Let me preface this by saying that I did not teach my kids to read. I have taught hundreds of kids to read as a teacher and tutor, but I did not teach my own. And unless you are a homeschooling parent or your kid goes to lousy schools, the burden (or joy, depending on your outlook) of teaching your kid to read should not be on your shoulders.
However, I did do some things to make it easier for my kids to learn to read and to make them good readers once they got the hang of it. And I might wind up teaching Hugmonkey to read this summer, just because he is so desperate to catch up to his brother and sister. Anyway. . .
I hear a LOT of parents talk about teaching their kids to read. Especially preschool parents. While a few kids are ready to read in preschool, most are not actually reading. They are memorizing books and words, which is fine but not very effective in the long run. It doesn't matter if your kid could "read" The Cat in the Hat at 4 when she is unable to comprehend chapter books in third grade. I'm not saying (necessarily) that your kid will turn into a great reader if you follow my advice, but it will definitely help.
The Ultimate Guide
- Read to your kid every day. Reading together and talking about books is a great predictor of future reading success. And once your kid is reading, reading together can still help with vocabulary and comprehension.
- Introduce the concept of the alphabet, but don't do flashcards with your 2 year old. Point out letters on signs, read alphabet books, that kind of thing.
- Begin teaching phonological awareness. This awareness lets kids understand and manipulate the sounds in words. If they can't do that, then "sounding out" unknown words will be next to impossible.
- Emphasize rhyming. The ability to recognize rhymes as a young child is a huge predictor of future reading success. I wrote all about teaching kids rhyming skills in this post.
- As your kid heads into kindergarten, I would introduce the concept of "sight words". These are words that you recognize on sight, without having to sound out (decode) them. Your child's name, for example, is hopefully a sight word at this point. If your child is eager to learn to read, you can try sight word flash cards in kindergarten. If your kiddo isn't motivated? Don't force it yet. Try again later in the school year.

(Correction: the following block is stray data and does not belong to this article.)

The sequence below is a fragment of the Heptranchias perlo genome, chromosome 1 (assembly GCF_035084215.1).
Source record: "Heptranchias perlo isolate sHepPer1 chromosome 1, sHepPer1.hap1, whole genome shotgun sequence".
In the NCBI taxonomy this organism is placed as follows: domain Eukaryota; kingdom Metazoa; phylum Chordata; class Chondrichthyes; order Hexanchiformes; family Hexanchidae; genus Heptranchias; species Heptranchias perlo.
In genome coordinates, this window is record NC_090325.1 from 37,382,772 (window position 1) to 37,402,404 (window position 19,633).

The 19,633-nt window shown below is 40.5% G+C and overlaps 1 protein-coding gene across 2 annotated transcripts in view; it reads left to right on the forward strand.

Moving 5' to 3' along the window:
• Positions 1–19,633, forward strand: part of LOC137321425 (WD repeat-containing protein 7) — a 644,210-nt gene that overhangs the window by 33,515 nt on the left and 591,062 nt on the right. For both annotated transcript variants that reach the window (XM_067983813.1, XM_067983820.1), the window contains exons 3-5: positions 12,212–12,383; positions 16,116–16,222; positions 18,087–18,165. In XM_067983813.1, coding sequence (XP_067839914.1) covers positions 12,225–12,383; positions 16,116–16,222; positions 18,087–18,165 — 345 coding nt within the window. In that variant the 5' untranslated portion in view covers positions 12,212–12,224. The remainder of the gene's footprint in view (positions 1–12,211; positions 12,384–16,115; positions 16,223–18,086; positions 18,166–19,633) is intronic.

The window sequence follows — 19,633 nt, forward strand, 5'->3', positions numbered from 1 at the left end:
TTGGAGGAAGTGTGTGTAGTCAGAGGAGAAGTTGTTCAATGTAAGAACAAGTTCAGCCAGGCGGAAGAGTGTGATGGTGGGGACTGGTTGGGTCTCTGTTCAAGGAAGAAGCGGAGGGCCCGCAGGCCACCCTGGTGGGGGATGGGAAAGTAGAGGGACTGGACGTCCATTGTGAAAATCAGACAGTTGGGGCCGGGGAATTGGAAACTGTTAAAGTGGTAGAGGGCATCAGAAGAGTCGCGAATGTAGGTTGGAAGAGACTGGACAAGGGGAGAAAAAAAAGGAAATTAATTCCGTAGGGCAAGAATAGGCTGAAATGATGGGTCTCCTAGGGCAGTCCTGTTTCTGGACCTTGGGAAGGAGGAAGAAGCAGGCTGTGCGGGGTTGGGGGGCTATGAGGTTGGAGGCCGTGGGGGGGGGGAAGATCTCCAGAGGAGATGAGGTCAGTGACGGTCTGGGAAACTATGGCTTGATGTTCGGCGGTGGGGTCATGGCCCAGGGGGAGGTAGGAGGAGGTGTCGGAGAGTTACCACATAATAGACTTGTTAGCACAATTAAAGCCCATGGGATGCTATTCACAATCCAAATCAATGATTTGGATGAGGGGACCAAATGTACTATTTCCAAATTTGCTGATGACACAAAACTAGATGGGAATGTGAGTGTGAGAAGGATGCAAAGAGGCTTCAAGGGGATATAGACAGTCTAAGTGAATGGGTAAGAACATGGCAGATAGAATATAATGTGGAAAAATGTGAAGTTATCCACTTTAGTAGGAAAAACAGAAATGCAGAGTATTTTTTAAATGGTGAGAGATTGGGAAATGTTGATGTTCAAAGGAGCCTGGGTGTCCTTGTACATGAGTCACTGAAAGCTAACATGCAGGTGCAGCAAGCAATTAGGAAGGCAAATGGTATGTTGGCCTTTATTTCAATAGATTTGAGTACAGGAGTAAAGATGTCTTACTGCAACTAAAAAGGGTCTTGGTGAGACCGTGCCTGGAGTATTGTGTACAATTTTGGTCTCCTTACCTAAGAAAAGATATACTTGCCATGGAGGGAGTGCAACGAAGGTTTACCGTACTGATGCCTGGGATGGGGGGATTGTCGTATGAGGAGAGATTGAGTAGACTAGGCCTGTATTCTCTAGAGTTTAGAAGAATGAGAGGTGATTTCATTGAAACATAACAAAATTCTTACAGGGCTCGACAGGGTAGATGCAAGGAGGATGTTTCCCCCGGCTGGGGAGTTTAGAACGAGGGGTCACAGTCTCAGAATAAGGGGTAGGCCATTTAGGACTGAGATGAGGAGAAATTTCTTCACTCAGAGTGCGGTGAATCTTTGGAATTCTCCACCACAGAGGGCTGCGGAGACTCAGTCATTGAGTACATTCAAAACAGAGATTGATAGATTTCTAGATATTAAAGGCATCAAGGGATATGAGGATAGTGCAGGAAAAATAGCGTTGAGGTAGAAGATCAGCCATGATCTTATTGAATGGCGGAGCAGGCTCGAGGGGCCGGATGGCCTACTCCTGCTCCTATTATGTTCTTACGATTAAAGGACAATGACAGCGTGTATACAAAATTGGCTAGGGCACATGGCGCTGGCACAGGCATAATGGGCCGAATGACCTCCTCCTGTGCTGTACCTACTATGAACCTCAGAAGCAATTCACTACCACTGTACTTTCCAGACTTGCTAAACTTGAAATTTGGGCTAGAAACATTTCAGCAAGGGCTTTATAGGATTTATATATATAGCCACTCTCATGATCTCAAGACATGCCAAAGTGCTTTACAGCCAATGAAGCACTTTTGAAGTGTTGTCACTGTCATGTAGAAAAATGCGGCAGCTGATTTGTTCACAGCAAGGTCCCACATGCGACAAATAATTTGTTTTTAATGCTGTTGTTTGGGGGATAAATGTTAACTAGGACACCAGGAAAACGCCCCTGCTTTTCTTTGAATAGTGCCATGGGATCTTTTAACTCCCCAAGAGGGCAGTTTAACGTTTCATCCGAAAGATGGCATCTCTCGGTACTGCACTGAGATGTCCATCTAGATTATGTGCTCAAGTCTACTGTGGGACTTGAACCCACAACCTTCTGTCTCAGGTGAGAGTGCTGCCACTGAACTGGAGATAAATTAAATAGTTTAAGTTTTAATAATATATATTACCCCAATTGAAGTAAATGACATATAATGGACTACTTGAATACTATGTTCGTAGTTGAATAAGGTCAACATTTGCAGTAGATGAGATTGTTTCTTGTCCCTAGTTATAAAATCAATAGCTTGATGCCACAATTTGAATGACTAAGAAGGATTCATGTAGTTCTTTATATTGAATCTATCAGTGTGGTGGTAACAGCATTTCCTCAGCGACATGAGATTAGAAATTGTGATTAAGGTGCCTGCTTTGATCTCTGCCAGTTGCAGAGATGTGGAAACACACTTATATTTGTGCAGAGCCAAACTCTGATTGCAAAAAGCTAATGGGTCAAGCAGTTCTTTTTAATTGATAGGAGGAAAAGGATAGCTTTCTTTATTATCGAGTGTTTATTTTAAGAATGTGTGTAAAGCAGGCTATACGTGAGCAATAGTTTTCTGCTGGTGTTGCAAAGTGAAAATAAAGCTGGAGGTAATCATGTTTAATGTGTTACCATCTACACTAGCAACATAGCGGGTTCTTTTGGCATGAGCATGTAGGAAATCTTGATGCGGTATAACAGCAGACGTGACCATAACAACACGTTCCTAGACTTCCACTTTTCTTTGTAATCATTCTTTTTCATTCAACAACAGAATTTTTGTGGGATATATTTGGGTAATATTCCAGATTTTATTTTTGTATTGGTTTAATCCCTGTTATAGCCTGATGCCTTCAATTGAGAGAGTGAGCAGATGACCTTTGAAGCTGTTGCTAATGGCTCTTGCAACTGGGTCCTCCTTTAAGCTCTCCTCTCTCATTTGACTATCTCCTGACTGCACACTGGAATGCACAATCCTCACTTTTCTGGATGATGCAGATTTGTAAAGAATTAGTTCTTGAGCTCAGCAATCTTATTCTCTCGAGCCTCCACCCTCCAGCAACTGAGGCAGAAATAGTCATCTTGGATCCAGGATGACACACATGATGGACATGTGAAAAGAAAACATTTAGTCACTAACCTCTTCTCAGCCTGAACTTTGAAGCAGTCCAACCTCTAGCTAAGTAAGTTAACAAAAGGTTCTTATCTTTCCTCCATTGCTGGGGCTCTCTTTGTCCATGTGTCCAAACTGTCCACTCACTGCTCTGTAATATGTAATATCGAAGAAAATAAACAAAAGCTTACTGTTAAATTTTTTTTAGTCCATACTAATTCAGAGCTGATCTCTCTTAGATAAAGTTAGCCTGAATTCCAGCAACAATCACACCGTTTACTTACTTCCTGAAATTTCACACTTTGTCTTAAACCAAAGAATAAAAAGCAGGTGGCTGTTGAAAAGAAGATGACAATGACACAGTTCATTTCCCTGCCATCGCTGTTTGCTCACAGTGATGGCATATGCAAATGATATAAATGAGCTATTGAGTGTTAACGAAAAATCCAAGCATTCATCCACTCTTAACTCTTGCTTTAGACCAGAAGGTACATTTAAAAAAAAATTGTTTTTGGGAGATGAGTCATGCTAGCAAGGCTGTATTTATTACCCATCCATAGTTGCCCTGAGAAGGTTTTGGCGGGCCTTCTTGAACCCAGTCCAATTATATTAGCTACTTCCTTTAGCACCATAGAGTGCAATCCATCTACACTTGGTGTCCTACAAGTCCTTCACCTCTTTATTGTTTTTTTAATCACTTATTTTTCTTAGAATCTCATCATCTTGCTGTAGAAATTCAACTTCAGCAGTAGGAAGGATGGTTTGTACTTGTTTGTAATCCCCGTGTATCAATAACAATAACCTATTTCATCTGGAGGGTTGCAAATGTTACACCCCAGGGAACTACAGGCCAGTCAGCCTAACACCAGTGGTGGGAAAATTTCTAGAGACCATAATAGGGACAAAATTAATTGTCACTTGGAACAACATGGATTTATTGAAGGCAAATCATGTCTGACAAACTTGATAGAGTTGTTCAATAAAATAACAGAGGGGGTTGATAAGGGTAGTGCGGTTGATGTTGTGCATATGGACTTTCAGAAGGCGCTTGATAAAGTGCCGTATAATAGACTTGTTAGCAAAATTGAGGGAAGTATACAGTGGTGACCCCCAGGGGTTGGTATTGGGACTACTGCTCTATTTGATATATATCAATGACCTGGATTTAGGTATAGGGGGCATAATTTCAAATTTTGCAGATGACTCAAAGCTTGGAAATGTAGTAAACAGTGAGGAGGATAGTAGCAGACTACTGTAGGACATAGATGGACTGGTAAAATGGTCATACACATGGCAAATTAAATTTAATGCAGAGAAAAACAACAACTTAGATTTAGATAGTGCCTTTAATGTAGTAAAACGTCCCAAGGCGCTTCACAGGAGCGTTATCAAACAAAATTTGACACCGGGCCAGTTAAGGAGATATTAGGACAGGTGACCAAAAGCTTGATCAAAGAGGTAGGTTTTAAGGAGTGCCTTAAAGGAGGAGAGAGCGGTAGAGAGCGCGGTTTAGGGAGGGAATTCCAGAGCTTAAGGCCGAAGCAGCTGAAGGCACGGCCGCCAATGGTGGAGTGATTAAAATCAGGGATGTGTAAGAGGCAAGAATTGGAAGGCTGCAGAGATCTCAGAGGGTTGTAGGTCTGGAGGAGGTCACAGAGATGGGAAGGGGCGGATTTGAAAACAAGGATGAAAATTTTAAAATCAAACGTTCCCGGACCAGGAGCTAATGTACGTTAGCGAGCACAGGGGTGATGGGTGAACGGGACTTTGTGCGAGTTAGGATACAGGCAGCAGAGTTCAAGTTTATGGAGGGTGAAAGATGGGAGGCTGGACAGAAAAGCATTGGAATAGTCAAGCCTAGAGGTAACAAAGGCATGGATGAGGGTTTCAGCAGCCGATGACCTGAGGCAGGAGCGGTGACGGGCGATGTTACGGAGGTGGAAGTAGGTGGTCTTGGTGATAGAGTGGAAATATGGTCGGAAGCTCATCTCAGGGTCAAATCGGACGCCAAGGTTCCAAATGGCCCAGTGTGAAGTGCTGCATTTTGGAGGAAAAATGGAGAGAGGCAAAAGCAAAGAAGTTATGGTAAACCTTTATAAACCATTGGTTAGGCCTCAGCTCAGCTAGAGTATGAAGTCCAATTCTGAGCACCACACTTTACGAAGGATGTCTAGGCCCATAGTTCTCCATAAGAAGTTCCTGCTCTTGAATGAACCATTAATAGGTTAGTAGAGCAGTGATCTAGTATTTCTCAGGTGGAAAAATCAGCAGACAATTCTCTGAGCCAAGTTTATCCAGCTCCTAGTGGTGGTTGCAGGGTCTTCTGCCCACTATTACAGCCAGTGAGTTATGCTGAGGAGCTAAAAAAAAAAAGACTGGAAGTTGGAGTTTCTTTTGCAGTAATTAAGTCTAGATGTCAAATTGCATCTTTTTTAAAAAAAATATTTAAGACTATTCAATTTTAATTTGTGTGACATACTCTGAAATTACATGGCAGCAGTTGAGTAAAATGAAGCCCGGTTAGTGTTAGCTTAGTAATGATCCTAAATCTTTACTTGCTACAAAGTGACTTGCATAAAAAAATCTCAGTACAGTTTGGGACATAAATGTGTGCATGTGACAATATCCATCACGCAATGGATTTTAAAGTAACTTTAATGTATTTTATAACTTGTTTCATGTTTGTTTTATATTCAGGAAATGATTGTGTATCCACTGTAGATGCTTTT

- Begin teaching phonics; this links the sounds heard in words with the letters that make those sounds. It is what helps us "sound out", or decode, unknown words.
- So, now your kiddo is reading. . .but is s/he understanding what is read? That can be a challenge for a lot of kids, especially kids who memorized sight words and phonics rules easily. Comprehension skills are something that parents can work on at home easily. Even if you just discuss what you read together each night, you are helping your child learn to reflect on text.
- Skip the workbooks. Please. Your kid is much better off reading Captain Underpants for the 10th time than doing mind-numbing "comprehension" worksheets. You can come by next week for worksheet alternatives.
- If you're look for more detailed instructions and information, please visit Reading Rockets. It's the best reading site I've found on the web.
- Books early readers will love:
Can I Play Too? (An Elephant and Piggie Book)
Dr. Seuss's Beginner Book Collection (Cat in the Hat, One Fish Two Fish, Green Eggs and Ham, Hop on Pop, Fox in Socks)
Brown Bear, Brown Bear, What Do You See?
10 Little Rubber Ducks
David Gets In Trouble
Yo! Yes? (Scholastic Bookshelf)
Hi! Fly Guy
Scholastic Reader Level 2: Super Fly Guy